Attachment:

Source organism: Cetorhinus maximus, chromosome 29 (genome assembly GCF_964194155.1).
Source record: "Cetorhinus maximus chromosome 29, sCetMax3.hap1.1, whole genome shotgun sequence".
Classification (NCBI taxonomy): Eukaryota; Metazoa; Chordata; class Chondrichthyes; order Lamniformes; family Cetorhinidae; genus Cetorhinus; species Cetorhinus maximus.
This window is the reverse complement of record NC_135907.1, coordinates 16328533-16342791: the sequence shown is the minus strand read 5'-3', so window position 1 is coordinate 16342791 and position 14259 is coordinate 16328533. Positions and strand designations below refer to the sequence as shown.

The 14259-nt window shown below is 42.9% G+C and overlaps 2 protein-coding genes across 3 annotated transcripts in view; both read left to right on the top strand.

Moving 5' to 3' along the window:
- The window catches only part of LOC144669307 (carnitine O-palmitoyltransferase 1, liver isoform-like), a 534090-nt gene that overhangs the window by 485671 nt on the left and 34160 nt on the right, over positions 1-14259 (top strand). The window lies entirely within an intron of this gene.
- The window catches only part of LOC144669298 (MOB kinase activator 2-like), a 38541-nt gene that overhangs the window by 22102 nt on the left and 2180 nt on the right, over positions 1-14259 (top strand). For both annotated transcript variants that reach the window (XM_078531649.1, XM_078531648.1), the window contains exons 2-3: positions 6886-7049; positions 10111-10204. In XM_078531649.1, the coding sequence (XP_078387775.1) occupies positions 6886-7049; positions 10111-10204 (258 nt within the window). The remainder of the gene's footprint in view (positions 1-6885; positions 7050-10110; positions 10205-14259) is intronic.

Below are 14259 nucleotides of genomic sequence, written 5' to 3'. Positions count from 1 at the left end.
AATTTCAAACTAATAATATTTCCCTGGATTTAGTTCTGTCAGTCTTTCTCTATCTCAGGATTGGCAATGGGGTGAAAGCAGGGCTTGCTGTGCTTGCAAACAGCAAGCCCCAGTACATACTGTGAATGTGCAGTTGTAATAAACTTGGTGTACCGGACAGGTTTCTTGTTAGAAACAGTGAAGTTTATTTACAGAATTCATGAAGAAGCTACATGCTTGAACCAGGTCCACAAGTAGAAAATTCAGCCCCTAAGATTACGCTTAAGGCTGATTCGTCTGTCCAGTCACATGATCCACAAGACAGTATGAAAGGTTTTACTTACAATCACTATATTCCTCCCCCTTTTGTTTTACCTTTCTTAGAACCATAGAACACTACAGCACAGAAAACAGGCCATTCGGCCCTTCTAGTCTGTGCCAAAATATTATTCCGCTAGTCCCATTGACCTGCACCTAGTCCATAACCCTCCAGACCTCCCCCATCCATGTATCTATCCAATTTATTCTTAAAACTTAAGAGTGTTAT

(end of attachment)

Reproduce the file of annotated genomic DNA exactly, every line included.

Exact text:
Source organism: Cetorhinus maximus, chromosome 29 (genome assembly GCF_964194155.1).
Source record: "Cetorhinus maximus chromosome 29, sCetMax3.hap1.1, whole genome shotgun sequence".
Classification (NCBI taxonomy): Eukaryota; Metazoa; Chordata; class Chondrichthyes; order Lamniformes; family Cetorhinidae; genus Cetorhinus; species Cetorhinus maximus.
This window is the reverse complement of record NC_135907.1, coordinates 16328533-16342791: the sequence shown is the minus strand read 5'-3', so window position 1 is coordinate 16342791 and position 14259 is coordinate 16328533. Positions and strand designations below refer to the sequence as shown.

The 14259-nt window shown below is 42.9% G+C and overlaps 2 protein-coding genes across 3 annotated transcripts in view; both read left to right on the top strand.

Moving 5' to 3' along the window:
- The window catches only part of LOC144669307 (carnitine O-palmitoyltransferase 1, liver isoform-like), a 534090-nt gene that overhangs the window by 485671 nt on the left and 34160 nt on the right, over positions 1-14259 (top strand). The window lies entirely within an intron of this gene.
- The window catches only part of LOC144669298 (MOB kinase activator 2-like), a 38541-nt gene that overhangs the window by 22102 nt on the left and 2180 nt on the right, over positions 1-14259 (top strand). For both annotated transcript variants that reach the window (XM_078531649.1, XM_078531648.1), the window contains exons 2-3: positions 6886-7049; positions 10111-10204. In XM_078531649.1, the coding sequence (XP_078387775.1) occupies positions 6886-7049; positions 10111-10204 (258 nt within the window). The remainder of the gene's footprint in view (positions 1-6885; positions 7050-10110; positions 10205-14259) is intronic.

Below are 14259 nucleotides of genomic sequence, written 5' to 3'. Positions count from 1 at the left end.
AATTTCAAACTAATAATATTTCCCTGGATTTAGTTCTGTCAGTCTTTCTCTATCTCAGGATTGGCAATGGGGTGAAAGCAGGGCTTGCTGTGCTTGCAAACAGCAAGCCCCAGTACATACTGTGAATGTGCAGTTGTAATAAACTTGGTGTACCGGACAGGTTTCTTGTTAGAAACAGTGAAGTTTATTTACAGAATTCATGAAGAAGCTACATGCTTGAACCAGGTCCACAAGTAGAAAATTCAGCCCCTAAGATTACGCTTAAGGCTGATTCGTCTGTCCAGTCACATGATCCACAAGACAGTATGAAAGGTTTTACTTACAATCACTATATTCCTCCCCCTTTTGTTTTACCTTTCTTAGAACCATAGAACACTACAGCACAGAAAACAGGCCATTCGGCCCTTCTAGTCTGTGCCAAAATATTATTCCGCTAGTCCCATTGACCTGCACCTAGTCCATAACCCTCCAGACCTCCCCCATCCATGTATCTATCCAATTTATTCTTAAAACTTAAGAGTGTTAT